As an African-American who worked on Obama's campaign in my 20s, I've had to confront just how naive I was to ever be so hopeful about the racial consequences of electing a black president. I'm especially ashamed of my naiveté because it means that I had not yet read enough about the global history of white supremacy to know that a simple changing of the racial guard could not guard against anti-blackness. Or, as sociologist Matthew Hughley put it , "One need only examine West Indian, Caribbean, Latin American or U.S. Southern politics to learn of the black faces of white empire". During my work on the campaign, I would publicly state that race relations would not radically change if Obama became president. Inwardly, though, I hoped against hope.
While Obama promised "change we can believe in", what has become painfully clear is just how much has not changed. For many African-Americans, witnessing the continuities of anti-black racism in the Obama era has been profoundly disappointing in a way that you're almost ashamed to admit, as we should have known better in the first place. The truth is that this is a particularly tragic moment in the tragic history of race in America. For, not only do we have to deal with the on-going trauma of anti-blackness, we also have to bear witness to the horrifying spectacle of a black president who stands idly by as other black people are killed by the state.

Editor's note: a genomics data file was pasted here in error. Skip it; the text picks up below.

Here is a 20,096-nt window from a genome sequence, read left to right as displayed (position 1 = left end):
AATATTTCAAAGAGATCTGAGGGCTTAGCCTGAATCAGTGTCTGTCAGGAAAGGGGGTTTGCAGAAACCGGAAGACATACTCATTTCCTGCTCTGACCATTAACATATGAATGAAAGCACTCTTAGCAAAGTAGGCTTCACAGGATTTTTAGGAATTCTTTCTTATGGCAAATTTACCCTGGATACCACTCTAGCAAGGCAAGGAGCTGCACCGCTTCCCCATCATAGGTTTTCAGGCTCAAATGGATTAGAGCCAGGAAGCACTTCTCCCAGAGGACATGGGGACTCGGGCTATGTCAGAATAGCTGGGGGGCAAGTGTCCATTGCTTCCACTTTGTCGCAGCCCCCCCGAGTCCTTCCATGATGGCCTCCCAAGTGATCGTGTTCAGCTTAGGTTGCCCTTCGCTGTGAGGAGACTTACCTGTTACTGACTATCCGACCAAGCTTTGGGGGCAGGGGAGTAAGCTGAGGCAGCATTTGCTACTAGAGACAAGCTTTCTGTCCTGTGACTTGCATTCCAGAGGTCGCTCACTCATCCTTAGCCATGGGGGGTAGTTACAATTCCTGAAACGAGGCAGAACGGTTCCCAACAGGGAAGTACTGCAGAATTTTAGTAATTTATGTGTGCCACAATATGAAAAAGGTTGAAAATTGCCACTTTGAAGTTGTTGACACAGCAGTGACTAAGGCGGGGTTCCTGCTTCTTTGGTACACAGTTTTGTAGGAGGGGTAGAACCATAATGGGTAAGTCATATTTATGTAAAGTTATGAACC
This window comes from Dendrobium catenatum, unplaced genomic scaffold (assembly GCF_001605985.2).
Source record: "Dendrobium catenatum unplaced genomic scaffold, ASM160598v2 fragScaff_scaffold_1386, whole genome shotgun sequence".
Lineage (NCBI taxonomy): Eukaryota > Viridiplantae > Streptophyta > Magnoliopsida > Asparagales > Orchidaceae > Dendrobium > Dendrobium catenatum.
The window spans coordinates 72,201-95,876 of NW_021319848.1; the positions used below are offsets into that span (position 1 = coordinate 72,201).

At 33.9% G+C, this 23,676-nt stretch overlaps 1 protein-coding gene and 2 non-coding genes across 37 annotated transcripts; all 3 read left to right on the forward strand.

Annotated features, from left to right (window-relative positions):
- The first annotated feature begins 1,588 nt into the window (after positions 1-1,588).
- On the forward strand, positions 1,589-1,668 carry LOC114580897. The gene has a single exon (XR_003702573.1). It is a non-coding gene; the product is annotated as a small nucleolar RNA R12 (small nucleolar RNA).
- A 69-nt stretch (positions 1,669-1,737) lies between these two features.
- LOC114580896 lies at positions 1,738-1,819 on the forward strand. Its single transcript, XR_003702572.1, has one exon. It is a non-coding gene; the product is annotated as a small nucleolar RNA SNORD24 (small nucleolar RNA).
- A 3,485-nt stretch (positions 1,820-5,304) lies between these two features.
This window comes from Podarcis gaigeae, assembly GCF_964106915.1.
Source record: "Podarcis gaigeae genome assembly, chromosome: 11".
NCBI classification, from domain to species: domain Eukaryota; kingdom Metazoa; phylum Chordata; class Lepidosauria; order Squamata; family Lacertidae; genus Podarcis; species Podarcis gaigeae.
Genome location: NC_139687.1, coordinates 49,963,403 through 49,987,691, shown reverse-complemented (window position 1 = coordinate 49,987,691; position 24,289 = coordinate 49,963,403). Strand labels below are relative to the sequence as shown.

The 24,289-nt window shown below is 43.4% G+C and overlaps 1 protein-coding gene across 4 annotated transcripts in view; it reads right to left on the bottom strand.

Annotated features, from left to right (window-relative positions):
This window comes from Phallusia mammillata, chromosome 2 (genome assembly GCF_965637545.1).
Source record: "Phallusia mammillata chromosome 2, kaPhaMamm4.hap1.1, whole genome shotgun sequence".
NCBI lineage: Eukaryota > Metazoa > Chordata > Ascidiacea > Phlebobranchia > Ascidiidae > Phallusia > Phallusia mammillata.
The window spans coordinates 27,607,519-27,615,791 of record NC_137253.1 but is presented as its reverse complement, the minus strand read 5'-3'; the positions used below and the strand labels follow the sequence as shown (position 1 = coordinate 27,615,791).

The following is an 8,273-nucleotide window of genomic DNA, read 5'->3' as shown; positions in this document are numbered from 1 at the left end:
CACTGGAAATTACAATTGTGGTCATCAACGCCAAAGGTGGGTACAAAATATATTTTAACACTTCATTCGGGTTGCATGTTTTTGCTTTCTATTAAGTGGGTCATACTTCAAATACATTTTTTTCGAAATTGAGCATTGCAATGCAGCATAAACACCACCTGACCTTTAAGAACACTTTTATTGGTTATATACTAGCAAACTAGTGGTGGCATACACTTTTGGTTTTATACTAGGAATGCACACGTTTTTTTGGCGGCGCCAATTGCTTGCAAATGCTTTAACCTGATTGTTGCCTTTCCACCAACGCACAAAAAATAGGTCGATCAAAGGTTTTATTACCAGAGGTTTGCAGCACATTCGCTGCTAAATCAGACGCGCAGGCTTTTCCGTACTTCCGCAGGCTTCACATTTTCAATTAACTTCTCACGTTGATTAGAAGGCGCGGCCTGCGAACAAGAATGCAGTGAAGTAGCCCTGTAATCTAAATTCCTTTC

On election night in 2008, as tears streamed down my face, I would have been stunned to learn that unarmed black women, men and children would continue to be killed by police in broad daylight under Obama's presidency. I would have been appalled to know that 7-year old Aiyana Stanley-Jones would be gunned down by police in her sleep--and no one would be held accountable for her death.
My tears would take on new meaning had I seen a future in which a black president mostly said nothing as black citizens were routinely targeted for mass incarceration and killed by officers paid to protect and serve.